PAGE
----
What's With All the Nudity on Reality TV?
Reality television: It’s unscripted, unfiltered, and now totally undressed. A simple scroll through today’s TV guide reveals a new surge in bared-down broadcast with titles like Naked and Afraid, Dating Naked, and Buying Naked. Simply put, we’re straddling the center of a flesh phenomenon.
“Whenever any new technology comes out, the first thing that people figure out how to do is show naked people,” says Professor Bob Thompson, director of the Bleier Center for Television and Popular Culture. “What’s amazing to me is how long it’s taken for reality TV to discover this basic appeal.”
And boy has it discovered. With a new surge of television that lets it all hang out, we may think that America is moving toward the nude nonchalance of other contemporary Western cultures. We probably won’t ever find flagrante channels nestled between the early evening news as in many European countries, but maybe a wave of change is coming. Perhaps we're even heading into an era of new body acceptance—one where no figure needs to be shamed or covered—except by Federal Communications Commission-sanctioned censoring.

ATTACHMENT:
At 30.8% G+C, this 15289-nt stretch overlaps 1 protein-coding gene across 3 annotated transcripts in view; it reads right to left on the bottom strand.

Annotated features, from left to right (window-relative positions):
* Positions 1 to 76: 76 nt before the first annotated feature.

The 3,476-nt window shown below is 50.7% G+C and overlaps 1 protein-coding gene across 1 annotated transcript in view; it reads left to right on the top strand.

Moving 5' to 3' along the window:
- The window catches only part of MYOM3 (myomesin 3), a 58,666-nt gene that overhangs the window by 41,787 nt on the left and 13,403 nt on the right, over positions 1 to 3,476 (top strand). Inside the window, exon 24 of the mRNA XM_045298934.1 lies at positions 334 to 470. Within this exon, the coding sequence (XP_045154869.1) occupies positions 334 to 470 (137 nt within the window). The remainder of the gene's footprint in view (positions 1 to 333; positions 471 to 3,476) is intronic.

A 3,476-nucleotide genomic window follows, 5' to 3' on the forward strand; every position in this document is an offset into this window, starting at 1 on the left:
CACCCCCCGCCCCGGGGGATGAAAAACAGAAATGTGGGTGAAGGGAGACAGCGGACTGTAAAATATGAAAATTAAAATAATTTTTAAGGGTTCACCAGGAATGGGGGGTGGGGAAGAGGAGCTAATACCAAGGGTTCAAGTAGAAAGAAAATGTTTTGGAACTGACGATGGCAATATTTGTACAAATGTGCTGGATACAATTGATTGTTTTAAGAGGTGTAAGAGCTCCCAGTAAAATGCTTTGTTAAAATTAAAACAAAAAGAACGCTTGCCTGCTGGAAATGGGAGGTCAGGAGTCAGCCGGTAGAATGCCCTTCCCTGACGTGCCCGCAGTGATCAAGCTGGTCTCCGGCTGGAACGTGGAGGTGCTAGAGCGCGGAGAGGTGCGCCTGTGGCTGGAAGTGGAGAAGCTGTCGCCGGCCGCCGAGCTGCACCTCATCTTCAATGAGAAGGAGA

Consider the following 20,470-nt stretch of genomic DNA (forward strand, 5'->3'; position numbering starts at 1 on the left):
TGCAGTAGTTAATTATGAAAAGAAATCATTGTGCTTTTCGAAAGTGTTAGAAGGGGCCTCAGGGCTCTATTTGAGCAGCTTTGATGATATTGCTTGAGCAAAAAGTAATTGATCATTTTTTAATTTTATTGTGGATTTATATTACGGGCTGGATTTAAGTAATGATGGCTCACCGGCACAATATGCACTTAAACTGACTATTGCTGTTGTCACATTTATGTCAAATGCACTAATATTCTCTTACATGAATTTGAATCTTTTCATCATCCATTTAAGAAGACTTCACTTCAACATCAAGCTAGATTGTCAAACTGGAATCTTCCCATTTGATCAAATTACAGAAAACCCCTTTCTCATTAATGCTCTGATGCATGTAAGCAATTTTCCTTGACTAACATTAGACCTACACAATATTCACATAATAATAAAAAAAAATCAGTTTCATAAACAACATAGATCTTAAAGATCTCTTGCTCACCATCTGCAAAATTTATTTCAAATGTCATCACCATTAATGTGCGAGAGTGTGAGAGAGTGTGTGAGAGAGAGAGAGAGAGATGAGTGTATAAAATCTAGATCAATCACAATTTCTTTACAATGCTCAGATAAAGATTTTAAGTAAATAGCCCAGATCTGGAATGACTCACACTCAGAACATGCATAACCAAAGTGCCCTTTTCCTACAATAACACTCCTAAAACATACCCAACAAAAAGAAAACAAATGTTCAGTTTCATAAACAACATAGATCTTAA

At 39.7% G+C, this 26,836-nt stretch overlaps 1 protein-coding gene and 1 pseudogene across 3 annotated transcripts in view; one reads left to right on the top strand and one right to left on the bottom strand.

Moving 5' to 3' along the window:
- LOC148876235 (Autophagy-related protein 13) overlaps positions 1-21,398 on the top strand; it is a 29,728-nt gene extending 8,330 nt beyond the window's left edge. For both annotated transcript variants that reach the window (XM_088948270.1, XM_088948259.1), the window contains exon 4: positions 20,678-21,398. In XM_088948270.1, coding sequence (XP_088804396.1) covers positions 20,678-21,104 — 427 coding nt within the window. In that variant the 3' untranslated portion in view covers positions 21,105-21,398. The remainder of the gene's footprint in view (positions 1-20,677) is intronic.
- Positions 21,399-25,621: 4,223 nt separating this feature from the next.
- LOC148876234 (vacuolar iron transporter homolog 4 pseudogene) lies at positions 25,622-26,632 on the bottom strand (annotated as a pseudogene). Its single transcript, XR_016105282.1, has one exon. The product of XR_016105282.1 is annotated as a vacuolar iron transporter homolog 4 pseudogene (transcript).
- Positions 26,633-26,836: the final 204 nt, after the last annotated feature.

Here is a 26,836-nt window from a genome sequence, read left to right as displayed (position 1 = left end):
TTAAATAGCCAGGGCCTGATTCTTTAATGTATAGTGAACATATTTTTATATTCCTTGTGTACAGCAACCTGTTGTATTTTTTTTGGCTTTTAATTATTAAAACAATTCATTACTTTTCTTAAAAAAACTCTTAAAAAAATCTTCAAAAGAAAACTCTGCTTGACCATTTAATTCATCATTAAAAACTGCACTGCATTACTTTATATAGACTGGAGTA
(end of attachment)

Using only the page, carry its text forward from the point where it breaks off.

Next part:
Programs like this that tout going back to basics are promising. On Naked and Afraid, the Discovery Channel smash that set off our out-in-the-open reality trend, contestants make their way through the wild without the shirts on their backs, and the quest for survival definitely outweighs matters of self-conscious modesty. TLC’s new Buying Naked follows real estate in the buff, blasé nudist communities. But one glance at the taut, tight frames that contestants sport on reality show sensation Dating Naked, arguably the biggest player in this game, is enough to dash our hopes for disrobed enlightenment.
Because these shows are grounded in trotted-out reality tropes—competitive dating, being deposited into the woods to survive—it’s the nudity that injects them with erotic excitement. The only conclusion is that American culture still fetishizes bodies, especially naked ones. We’re tuning in to be turned on.
But there’s a reason that naked reality television and its hot, fit stars won’t last as lowbrow audience arousal, either: it’s uncomfortable. The stars fidget on camera. They avert offending eyes. There’s even the occasional accidental boner. The viewer drawn in by provocative pixilaton can only endure so many cringes before flipping to the next channel.
Since this new brand of reality TV delivers neither a convincing casualness with the unclothed body nor total titillation, its appeal remains. As with every new reality iteration about dating, real estate, or survival of the fittest, viewers will soon lose interest and a new unscripted gimmick will have to be found. But this time, show producers may find that they’ve stripped their options down to nothing.
This article originally appeared in the October 2014 issue of Jerk.